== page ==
I just have to rehome 2 of my other Gold Lace Wyandotte pullets, and my numbers should be more manageable. At least until spring time and I get all those lovely little chicks again.

Although it has been difficult letting go of some of my chooks, at the end of the day I did it for their overall health - and mine. Even though I have 2 coops now, I had way too many chickens to fit in them both - and be healthy!

The best part is, I found great homes for the ones I let go. Surely, you can't ask for anything more satisfying than that.


  1. Sorry you had to let some chookies go, but they sound like they will be happy! I'd love your Wyandottes (though don't think they would survive the postal process :-/ !! BTW, your blog is great, lots in common I think, I'll be back to read your building bits (its all ahead of us!)
    Hope the araucana is better soon x

  2. Some big changes in your coops! The bantam Orpington pullet is just lovely (must look at our Pip again - I always thought she was bantam Australorp but she has the grey legs and a similar shape?) I think you made good choices with what to keep and I can't wait to see how you go with the cross of the GLWs and Araucana. I remember seeing a chick on BYP with what looked like a fabulous hair do from a similar cross. I guess we'll have to wait and see.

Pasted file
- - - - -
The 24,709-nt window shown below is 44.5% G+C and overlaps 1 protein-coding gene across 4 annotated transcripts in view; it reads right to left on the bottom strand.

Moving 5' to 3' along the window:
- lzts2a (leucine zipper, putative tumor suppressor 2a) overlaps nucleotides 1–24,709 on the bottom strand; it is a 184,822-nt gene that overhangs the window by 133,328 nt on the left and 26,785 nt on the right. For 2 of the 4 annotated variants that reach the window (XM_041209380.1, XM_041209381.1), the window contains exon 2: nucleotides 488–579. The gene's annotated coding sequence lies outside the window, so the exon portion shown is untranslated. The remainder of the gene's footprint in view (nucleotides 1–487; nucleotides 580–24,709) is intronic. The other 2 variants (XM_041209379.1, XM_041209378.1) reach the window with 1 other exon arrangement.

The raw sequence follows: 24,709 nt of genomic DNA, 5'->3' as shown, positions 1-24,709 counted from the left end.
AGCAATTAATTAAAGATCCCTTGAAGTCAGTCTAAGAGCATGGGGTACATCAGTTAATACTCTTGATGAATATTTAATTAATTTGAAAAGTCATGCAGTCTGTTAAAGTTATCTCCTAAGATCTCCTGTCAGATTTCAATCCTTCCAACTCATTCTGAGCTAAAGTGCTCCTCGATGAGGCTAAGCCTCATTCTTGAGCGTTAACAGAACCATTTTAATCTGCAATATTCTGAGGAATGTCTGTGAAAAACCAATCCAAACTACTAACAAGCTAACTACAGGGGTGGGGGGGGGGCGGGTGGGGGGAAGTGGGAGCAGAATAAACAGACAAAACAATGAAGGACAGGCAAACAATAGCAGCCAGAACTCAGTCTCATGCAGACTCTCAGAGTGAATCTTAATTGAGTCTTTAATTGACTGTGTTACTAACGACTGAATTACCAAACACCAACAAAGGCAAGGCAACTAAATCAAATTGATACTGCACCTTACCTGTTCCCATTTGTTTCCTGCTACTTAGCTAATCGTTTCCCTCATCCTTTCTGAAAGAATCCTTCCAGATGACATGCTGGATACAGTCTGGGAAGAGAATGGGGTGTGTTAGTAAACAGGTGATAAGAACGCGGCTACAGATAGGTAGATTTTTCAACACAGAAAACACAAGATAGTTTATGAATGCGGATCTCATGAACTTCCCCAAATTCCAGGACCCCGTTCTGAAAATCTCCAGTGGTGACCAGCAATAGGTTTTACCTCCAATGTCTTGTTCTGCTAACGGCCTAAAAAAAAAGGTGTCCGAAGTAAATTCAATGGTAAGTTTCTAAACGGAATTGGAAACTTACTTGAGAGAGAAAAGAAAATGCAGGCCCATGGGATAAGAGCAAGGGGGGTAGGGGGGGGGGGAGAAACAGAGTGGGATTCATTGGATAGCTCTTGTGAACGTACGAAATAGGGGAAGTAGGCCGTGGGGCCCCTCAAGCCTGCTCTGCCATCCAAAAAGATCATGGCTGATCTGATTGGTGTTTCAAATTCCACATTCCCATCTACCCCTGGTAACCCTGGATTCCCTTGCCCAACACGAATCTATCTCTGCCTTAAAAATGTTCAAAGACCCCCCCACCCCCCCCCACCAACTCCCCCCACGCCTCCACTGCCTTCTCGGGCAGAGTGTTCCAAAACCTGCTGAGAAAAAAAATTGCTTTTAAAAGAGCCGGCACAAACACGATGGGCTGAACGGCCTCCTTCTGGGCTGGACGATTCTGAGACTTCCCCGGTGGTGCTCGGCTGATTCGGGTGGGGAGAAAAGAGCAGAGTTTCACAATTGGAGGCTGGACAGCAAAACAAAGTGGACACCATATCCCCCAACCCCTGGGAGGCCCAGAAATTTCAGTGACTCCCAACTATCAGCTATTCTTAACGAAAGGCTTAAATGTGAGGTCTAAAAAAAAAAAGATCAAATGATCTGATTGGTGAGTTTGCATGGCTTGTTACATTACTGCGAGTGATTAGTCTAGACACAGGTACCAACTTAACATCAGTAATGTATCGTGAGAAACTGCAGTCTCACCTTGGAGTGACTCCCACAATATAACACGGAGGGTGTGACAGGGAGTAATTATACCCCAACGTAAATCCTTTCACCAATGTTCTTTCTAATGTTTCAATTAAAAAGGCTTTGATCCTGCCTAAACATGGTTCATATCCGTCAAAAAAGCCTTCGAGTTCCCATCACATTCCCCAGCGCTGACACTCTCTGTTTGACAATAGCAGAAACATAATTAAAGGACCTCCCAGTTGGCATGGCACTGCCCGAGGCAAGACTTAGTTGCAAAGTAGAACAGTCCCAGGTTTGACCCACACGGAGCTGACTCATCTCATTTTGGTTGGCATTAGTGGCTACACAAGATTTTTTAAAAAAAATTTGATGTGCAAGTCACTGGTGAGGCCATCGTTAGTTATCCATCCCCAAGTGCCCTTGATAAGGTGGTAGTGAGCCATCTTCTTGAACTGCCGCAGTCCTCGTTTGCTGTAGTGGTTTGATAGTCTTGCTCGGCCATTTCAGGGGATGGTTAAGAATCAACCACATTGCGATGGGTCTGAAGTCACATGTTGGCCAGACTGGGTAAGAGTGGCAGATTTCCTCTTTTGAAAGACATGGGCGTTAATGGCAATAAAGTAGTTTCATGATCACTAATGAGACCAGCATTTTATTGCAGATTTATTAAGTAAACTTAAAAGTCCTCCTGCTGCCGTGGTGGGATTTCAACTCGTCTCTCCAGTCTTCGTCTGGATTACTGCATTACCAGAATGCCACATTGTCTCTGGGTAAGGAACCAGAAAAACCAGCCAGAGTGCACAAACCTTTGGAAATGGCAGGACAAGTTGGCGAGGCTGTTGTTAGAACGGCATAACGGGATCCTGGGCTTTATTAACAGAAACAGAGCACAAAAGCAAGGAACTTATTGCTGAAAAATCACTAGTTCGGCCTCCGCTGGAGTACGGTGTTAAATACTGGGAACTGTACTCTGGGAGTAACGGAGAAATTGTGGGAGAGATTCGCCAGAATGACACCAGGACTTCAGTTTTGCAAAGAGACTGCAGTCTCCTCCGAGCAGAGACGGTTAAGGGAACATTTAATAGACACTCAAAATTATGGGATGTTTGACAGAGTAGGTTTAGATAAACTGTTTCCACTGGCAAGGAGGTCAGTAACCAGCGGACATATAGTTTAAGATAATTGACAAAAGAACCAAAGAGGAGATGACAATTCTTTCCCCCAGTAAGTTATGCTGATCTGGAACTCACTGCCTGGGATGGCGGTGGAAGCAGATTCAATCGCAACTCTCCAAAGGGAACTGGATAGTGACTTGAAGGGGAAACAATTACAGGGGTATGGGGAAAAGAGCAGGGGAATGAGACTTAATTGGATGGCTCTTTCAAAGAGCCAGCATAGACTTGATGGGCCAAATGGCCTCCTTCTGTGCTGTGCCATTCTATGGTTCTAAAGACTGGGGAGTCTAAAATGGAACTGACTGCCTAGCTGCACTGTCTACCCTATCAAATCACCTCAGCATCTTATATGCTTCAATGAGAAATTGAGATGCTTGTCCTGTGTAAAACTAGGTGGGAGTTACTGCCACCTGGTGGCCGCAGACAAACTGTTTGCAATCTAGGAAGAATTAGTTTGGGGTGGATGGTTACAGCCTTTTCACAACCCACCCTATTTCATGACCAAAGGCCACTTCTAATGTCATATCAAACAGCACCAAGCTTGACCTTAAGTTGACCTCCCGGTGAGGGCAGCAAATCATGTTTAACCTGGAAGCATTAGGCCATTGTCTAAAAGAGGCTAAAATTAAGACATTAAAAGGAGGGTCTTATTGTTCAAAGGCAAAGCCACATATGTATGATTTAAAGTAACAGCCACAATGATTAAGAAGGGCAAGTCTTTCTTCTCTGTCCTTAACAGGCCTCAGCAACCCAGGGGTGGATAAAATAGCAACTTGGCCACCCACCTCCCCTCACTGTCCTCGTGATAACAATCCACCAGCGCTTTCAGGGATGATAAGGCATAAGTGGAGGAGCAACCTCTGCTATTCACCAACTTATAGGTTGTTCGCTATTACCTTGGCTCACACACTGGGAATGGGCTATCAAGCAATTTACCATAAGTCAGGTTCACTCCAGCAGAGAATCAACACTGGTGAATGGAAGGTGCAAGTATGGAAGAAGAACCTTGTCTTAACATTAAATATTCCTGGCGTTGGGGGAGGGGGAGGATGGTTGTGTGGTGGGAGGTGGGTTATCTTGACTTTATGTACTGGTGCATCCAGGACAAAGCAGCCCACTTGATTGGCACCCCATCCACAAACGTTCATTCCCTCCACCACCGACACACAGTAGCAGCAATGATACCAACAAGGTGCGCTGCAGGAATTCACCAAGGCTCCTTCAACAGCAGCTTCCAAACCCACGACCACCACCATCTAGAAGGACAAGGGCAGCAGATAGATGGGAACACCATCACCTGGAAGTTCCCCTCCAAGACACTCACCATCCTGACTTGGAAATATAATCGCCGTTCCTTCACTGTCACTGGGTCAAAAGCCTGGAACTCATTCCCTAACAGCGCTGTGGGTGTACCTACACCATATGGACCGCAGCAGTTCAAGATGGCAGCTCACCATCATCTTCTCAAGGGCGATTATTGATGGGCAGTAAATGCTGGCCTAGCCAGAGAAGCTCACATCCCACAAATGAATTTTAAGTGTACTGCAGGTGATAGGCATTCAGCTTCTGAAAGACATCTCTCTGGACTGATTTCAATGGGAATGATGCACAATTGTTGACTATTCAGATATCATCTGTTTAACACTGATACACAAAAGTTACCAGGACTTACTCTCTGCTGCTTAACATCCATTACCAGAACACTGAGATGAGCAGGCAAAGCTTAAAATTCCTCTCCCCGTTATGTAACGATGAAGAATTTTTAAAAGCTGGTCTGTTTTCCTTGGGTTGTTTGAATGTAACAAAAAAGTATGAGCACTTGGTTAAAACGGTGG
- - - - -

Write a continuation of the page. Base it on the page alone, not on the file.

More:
My friend is married to a fireman and I know she struggles to organise around his hours - it's not easy even in an ordinary line of work. One thing that has strangely really helped us is getting the veg delivered every week - we never have left overs and it dictates our meals and we now only shop once a month for all the not veg. Don't know if this is realistic where you are but it has made a big difference in the frenetics of our lives (ps my plans for a wood fire have been shelved for another year too)

  3. the coop looks great esp with the veggies around the outside
    im glad all you chickies found great homes, its hard to let them go

  4. Thanks for sharing your thoughts.

    Jacqui, I think the Orpingtons have really chunky drumsticks and a very small back - virtually none between the tail and hackle feathers. Where as Australorps have a slighly longer back.

    They are very similiar though and every breeder has their own interpretation. I've seen some Orpingtons that look very Lorpish and vice versa. You've made me want to go do more research on it now. :)

    Oh and maybe we'll both get our heaters next year!

    Thanks for noticing the vegies Nicole. To me the coop wouldn't be the same without them. I love picking bits'n pieces and throwing them in to the chooks. I hope your girls have settled nicely into their new home.

    Hi mountainwildlife, thanks for stopping by. I'm going to have to buy some Sao's biscuits soon, to try out your Vanilla Slice recipe. I'm really looking foward to that!

    I love reading all your blogs too. Thanks for visiting. :)